The proposals may not go even that far. The Arizona Capitol Times reported Friday that in spite of the noise, many state senators don't see birthright citizenship bills as a priority:

In fact, a document that outlines Senate Republicans’ focus this year is unlikely to include the birthright-citizenship legislation, said a top Republican in charge of preparing the agenda.

“At this point, it doesn’t look like there is enough support among the caucus members to include it in the majority plan,” Senate Majority Leader Scott Bundgaard said.


Chances of the legislation moving very far in Congress remain slim also, said Wayne Cornelius, director emeritus of the Center for Comparative Immigration Studies at UC San Diego. However, the political climate does make the timing good for proponents seeking points from constituents, he said, at least in the short term.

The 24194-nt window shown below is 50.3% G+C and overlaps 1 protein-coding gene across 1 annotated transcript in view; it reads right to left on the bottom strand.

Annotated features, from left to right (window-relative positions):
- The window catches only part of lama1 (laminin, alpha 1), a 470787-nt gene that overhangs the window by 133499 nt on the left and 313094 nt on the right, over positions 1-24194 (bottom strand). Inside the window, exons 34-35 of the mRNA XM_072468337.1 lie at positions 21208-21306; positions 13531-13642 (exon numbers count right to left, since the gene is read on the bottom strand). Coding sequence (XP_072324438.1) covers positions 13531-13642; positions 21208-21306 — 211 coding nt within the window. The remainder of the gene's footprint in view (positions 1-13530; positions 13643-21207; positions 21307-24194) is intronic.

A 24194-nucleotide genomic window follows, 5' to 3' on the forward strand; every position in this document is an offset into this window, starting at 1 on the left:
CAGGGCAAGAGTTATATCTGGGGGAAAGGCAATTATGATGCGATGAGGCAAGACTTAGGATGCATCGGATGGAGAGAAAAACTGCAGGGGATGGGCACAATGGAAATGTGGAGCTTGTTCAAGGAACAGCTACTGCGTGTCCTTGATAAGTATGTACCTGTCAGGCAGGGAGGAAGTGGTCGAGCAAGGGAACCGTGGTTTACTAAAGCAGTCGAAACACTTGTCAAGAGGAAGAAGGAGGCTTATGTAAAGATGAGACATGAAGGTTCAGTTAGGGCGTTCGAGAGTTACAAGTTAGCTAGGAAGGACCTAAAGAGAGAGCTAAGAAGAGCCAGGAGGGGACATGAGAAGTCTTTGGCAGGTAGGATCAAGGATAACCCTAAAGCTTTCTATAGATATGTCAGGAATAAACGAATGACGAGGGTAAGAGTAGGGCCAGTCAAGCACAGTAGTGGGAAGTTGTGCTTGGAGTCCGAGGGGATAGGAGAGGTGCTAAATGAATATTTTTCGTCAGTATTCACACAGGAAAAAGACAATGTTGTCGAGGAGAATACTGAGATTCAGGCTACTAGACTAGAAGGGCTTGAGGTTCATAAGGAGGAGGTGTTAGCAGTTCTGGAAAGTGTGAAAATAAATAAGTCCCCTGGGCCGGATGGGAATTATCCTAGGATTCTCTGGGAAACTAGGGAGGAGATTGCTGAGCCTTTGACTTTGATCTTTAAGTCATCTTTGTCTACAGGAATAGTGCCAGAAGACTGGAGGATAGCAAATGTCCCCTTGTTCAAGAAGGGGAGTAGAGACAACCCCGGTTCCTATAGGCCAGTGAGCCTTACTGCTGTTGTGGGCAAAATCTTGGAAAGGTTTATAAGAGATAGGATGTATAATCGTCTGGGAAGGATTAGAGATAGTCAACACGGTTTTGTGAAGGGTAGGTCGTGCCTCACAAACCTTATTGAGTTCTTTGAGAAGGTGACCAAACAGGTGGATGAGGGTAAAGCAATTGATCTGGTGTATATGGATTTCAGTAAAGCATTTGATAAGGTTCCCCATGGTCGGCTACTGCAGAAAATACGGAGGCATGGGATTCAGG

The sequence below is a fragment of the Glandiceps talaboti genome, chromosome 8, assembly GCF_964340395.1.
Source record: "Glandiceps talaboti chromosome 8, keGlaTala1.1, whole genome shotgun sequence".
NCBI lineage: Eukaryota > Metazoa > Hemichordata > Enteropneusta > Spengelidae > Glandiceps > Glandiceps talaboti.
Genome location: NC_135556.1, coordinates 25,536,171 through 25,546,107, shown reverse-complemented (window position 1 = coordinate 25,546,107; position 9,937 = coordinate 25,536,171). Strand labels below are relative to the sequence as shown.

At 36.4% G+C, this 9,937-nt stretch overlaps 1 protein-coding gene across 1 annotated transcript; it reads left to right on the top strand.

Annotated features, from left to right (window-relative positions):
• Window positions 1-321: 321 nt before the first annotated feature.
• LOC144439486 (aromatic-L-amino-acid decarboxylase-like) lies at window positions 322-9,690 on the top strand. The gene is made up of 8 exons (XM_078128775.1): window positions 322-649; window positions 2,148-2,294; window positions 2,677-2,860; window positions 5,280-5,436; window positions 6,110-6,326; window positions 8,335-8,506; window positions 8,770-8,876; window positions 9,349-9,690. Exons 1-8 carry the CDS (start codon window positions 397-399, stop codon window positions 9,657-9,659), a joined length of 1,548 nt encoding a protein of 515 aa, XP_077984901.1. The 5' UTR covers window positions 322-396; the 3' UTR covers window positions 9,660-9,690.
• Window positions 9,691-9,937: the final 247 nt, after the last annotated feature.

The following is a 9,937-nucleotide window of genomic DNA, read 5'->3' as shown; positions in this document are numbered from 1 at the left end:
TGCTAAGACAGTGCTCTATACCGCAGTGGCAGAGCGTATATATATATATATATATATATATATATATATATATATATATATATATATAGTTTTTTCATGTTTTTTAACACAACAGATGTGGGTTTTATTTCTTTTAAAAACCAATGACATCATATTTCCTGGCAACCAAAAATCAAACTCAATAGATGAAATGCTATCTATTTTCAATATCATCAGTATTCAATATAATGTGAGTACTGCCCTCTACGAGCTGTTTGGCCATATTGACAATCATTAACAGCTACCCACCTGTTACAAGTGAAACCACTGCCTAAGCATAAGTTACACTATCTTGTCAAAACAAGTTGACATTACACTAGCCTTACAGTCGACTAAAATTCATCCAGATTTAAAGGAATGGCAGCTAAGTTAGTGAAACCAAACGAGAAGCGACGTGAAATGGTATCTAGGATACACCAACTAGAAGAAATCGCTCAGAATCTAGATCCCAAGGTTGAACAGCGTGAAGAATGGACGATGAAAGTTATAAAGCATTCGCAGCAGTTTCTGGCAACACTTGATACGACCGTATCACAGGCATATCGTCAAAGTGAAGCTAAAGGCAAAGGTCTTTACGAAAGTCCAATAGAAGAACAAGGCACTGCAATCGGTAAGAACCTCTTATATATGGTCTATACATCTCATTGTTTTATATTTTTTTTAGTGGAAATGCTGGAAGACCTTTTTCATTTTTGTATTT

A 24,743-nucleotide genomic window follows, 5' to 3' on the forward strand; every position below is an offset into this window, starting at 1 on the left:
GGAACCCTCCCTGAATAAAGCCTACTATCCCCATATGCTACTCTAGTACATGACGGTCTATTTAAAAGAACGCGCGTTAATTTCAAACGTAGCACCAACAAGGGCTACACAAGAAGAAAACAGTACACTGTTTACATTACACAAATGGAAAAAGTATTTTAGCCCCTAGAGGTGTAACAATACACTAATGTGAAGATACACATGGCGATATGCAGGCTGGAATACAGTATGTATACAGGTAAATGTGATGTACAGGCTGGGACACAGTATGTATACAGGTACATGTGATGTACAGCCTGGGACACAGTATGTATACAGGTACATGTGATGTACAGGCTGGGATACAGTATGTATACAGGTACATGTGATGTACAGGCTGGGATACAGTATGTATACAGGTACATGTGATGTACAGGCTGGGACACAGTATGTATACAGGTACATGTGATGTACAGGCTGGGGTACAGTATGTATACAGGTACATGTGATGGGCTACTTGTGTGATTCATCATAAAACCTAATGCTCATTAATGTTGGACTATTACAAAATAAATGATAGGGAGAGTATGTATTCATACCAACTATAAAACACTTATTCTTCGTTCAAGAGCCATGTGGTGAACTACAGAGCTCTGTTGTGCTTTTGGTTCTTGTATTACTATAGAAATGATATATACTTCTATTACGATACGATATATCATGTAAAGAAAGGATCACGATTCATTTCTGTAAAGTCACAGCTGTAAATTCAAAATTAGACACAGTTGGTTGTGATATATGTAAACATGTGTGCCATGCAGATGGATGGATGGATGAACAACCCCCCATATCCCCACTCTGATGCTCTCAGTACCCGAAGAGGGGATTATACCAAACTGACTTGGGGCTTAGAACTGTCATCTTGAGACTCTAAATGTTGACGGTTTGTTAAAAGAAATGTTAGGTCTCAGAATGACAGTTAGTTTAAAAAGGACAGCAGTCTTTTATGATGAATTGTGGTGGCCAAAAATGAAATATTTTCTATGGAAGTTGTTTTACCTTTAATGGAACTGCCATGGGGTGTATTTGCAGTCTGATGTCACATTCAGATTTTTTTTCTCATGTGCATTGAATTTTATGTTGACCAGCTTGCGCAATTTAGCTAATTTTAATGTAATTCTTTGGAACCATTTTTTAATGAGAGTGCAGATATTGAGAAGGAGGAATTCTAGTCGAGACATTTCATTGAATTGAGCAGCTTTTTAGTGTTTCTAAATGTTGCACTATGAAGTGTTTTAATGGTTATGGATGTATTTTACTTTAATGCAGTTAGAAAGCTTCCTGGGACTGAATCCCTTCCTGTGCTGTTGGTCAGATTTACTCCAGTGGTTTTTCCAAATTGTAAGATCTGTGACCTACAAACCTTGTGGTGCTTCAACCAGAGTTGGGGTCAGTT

"Since there will be no comprehensive immigration reform legislation introduced in Congress this year nor next, attacking birthplace citizenship is the anti-immigration forces' best shot for scoring symbolic points,” Cornelius said.

The United States is one of several countries that grant citizenship to those born on national soil; however, several other countries, including many European states, only grant citizenship to children born to a citizen of that country.

The last time the Supreme Court ruled on birthright citizenship and the 14th Amendment was in 1898, when the court decided that a young Chinese American man born in San Francisco – and who was denied readmission to the United States after traveling abroad – was indeed a U.S. citizen.